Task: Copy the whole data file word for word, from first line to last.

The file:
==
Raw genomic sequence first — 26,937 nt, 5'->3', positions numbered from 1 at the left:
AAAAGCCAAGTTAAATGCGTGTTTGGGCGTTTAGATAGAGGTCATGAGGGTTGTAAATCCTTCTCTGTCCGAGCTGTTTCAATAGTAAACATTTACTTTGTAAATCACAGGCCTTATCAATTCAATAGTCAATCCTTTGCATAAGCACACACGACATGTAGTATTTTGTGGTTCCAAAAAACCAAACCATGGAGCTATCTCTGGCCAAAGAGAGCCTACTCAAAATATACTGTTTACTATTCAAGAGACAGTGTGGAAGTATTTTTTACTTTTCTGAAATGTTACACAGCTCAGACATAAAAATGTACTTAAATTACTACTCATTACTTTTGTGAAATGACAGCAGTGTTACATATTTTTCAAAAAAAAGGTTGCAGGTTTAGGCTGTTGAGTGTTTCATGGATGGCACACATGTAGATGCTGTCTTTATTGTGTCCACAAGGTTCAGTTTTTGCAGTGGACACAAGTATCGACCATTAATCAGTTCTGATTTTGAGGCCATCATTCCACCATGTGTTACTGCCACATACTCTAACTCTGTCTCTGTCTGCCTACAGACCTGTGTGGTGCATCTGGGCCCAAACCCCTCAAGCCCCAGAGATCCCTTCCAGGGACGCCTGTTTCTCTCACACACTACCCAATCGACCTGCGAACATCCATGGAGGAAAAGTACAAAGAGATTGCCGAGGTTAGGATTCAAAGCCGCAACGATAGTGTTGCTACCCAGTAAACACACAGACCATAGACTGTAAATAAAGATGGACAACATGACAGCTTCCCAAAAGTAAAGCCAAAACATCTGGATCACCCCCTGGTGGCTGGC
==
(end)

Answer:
Raw genomic sequence first — 26,937 nt, 5'->3', positions numbered from 1 at the left:
AAAAGCCAAGTTAAATGCGTGTTTGGGCGTTTAGATAGAGGTCATGAGGGTTGTAAATCCTTCTCTGTCCGAGCTGTTTCAATAGTAAACATTTACTTTGTAAATCACAGGCCTTATCAATTCAATAGTCAATCCTTTGCATAAGCACACACGACATGTAGTATTTTGTGGTTCCAAAAAACCAAACCATGGAGCTATCTCTGGCCAAAGAGAGCCTACTCAAAATATACTGTTTACTATTCAAGAGACAGTGTGGAAGTATTTTTTACTTTTCTGAAATGTTACACAGCTCAGACATAAAAATGTACTTAAATTACTACTCATTACTTTTGTGAAATGACAGCAGTGTTACATATTTTTCAAAAAAAAGGTTGCAGGTTTAGGCTGTTGAGTGTTTCATGGATGGCACACATGTAGATGCTGTCTTTATTGTGTCCACAAGGTTCAGTTTTTGCAGTGGACACAAGTATCGACCATTAATCAGTTCTGATTTTGAGGCCATCATTCCACCATGTGTTACTGCCACATACTCTAACTCTGTCTCTGTCTGCCTACAGACCTGTGTGGTGCATCTGGGCCCAAACCCCTCAAGCCCCAGAGATCCCTTCCAGGGACGCCTGTTTCTCTCACACACTACCCAATCGACCTGCGAACATCCATGGAGGAAAAGTACAAAGAGATTGCCGAGGTTAGGATTCAAAGCCGCAACGATAGTGTTGCTACCCAGTAAACACACAGACCATAGACTGTAAATAAAGATGGACAACATGACAGCTTCCCAAAAGTAAAGCCAAAACATCTGGATCACCCCCTGGTGGCTGGC